Welcome to the School Librarians Advancing STEM Learning project, a 3-year project that brings together teachers and school librarians to curate and create sets of STEM resources. The goal is to support professional learning cohorts to elevate and expand the role of school librarians, and transform their capacities as instructional leaders toward advancements in STEM learning.This project is led by ISKME, in partnership with the New Hampshire Department of Education, Granite State College, and New Hampshire's Institutions of Higher Education (IHE) Network. The project is supported by the Institute of Museum and Library Services.
The lab starts with a short lecture on the scientific method, after which students observe the results of a flume run that includes skeletal clasts. They form hypotheses about how bone clasts (or any clast for that matter) move and are deposited by a flow, then the students test their hypotheses by running a flume trial. The hypothesis tests take place in small groups (3-5 students), and the lab ends with homework where students use the information they learned from their hypothesis tests to interpret a fossil assemblage. As such, this is a wonderful activity for introductory geology classes, could be used effectively with minor adjustments for advanced paleontology, taphonomy, and forensic physical anthropology classes.
This book is designed to introduce non-science majors to the nature of science as a reliable method of acquiring knowledge about the natural world. Interdisciplinary content will draw together diverse physical and life sciences to increase scientific literacy and critical thinking skills for introductory-level students.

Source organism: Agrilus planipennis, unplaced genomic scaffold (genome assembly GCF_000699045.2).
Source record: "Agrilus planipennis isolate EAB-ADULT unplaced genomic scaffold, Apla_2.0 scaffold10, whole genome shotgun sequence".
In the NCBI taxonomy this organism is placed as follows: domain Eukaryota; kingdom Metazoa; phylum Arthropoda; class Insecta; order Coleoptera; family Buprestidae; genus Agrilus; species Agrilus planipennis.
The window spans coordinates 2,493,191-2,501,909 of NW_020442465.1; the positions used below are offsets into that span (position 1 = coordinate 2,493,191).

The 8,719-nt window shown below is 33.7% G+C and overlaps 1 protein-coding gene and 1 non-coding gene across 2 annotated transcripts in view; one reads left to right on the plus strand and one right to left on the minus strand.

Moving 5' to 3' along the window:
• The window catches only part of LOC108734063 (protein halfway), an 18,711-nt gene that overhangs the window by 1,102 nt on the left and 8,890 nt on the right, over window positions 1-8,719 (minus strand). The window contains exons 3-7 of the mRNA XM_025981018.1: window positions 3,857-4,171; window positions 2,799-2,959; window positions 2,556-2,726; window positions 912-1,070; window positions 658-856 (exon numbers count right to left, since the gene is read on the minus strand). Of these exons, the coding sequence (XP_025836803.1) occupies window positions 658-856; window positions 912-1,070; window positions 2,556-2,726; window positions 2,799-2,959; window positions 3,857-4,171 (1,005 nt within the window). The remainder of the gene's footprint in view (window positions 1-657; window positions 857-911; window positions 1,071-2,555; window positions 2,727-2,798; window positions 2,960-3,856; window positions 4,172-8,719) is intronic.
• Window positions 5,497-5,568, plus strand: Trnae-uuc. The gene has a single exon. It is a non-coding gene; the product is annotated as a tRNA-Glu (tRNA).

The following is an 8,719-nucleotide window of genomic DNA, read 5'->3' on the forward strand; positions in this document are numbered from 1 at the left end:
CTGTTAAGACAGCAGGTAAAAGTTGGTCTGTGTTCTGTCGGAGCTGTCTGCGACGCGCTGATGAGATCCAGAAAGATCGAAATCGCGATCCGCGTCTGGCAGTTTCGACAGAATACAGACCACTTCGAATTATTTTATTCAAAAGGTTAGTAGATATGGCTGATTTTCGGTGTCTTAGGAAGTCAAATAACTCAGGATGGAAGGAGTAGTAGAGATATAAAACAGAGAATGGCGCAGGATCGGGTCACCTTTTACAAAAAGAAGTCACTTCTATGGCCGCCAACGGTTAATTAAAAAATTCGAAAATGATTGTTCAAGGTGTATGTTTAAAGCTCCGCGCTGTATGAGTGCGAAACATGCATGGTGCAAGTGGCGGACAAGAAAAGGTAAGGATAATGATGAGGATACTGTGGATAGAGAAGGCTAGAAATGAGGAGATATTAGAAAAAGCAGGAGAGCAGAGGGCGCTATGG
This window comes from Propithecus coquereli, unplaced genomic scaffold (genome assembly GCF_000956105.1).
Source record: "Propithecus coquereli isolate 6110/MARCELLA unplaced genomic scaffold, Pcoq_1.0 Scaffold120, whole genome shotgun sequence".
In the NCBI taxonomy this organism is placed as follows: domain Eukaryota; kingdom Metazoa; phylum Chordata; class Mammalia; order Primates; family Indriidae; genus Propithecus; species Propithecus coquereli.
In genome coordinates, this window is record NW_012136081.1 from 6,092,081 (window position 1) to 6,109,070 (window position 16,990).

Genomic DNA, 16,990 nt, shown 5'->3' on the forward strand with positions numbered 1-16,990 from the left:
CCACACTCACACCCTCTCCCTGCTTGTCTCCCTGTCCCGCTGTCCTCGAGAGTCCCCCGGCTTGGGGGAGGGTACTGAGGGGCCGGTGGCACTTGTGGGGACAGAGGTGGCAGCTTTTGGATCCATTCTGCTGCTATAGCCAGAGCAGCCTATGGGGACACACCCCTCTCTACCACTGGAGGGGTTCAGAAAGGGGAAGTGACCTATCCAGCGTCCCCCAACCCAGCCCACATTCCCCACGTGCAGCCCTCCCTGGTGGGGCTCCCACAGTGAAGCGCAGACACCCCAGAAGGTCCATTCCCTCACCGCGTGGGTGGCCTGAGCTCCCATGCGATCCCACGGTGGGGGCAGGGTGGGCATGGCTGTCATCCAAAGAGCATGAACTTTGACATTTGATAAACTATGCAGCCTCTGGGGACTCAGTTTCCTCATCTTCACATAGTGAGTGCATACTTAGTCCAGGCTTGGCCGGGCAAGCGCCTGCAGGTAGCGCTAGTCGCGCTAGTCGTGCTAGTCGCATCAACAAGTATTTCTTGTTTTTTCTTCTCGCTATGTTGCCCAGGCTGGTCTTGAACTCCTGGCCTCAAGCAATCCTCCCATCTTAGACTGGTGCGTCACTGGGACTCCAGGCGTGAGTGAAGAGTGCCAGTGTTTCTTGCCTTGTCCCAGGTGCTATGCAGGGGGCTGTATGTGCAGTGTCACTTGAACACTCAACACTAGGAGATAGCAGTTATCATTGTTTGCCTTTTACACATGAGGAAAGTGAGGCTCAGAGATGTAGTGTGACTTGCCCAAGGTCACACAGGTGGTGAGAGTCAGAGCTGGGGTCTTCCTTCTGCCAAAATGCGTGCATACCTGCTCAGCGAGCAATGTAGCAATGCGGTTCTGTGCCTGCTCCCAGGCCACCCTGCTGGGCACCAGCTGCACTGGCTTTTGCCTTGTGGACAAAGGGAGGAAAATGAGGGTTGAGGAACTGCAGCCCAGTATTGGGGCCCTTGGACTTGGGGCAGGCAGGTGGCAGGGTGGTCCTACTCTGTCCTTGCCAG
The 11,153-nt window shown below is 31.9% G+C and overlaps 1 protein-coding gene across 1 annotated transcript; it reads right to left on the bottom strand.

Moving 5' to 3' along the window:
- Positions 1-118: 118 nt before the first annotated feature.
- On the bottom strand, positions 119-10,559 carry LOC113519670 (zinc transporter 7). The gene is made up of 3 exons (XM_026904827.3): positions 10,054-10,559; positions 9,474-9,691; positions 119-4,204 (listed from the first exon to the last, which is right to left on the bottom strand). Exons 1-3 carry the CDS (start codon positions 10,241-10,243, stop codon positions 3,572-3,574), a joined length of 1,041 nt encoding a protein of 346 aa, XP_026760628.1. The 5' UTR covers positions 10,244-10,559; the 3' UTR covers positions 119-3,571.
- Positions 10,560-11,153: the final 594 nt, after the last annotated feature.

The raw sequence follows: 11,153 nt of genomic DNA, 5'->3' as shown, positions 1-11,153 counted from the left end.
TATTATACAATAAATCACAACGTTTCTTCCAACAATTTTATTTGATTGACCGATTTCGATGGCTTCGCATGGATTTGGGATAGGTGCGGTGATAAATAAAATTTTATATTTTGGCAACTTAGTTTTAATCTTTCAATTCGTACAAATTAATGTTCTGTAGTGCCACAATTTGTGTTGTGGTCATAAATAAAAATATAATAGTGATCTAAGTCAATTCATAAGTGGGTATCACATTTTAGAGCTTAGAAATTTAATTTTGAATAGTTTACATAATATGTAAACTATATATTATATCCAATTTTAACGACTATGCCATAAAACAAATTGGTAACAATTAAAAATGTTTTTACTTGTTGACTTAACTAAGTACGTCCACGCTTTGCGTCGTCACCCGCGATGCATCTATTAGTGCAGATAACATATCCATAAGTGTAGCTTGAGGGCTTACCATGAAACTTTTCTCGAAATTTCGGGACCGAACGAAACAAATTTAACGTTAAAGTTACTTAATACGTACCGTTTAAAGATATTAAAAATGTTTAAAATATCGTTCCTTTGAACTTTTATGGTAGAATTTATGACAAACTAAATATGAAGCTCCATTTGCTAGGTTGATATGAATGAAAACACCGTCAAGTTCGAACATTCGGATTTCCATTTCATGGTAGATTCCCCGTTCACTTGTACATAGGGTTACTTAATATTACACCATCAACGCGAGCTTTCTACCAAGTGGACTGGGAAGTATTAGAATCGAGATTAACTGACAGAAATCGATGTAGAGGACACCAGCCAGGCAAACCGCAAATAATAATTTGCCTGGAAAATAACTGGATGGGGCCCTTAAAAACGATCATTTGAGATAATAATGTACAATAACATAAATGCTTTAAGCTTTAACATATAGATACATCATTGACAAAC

Contains handouts, slides and material used in the 2016 ALA Annual Conference AASL presentation on the 3-year IMLS project, School Librarians Advancing STEM Learning. June 26, 2016, Orlando, FL.
The online educational resource Physics For Everyone is the scaffolding for a 3 contact hour, 3 credit general education course that conveys the relevance, beauty, and power of physics as a foundation of science and technology in the public interest.
This slide deck provides the outline for the semester-long course. Each week’s lecture topics, with key points to be covered, are highlighted in two slides, which also list writing prompts, problem-solving exercises, and labs. Also, we have curated a list of high-quality online video resources that students (and instructors) should use to help them learn (and teach) physics ideas and concepts using demonstrations, animations, and humor. Many of those videos are parts of larger series and programs, created by some of the most skilled and popular online presenters in the world; that means some of their content is commercially sponsored, but all the content is free to students and instructors. Finally, we have envisioned this course so that students are assessed with a large set of low-stakes, just-in-time-type assignments and laboratory exercises.
This work has been generously supported by New America’s PIT-UN (Public Interest Technology University Network) challenge grant program, and is licensed under a Creative Commons Attribution-Noncommercial-Share Alike 4.0 License.
Recorded webinar session from March 30, 2016, presented as a professional learning component to STEM teacher and school librarian participants of the IMLS funded School Librarians Advancing STEM Learning (#SLASL 2016) project. Webinar #2: Text-based Questioning
High school science teacher Tyler DeWitt was ecstatic about a lesson plan on bacteria (how cool!) -- and devastated when his students hated it. The problem was the textbook: it was impossible to understand. He delivers a rousing call for science teachers to ditch the jargon and extreme precision, and instead make science sing through stories and demonstrations. (Filmed at TEDxBeaconStreet.)
This template provides an approach for creating a STEM investigation that includes text-based inquiry to build student STEM literacy skills. It is populated with examples and resources to support your authoring. The template was created to support library media specialists and STEM teacher cohorts in year two of the School Librarians Advancing STEM Learning project, led by the Institute for the Study of Knowledge Management (ISKME) in partnership with Granite State University, New Hampshire, and funded by the Institute for Museum and Library Services (IMLS). Educators who chose to remix this template will trade out example language with their own language and design.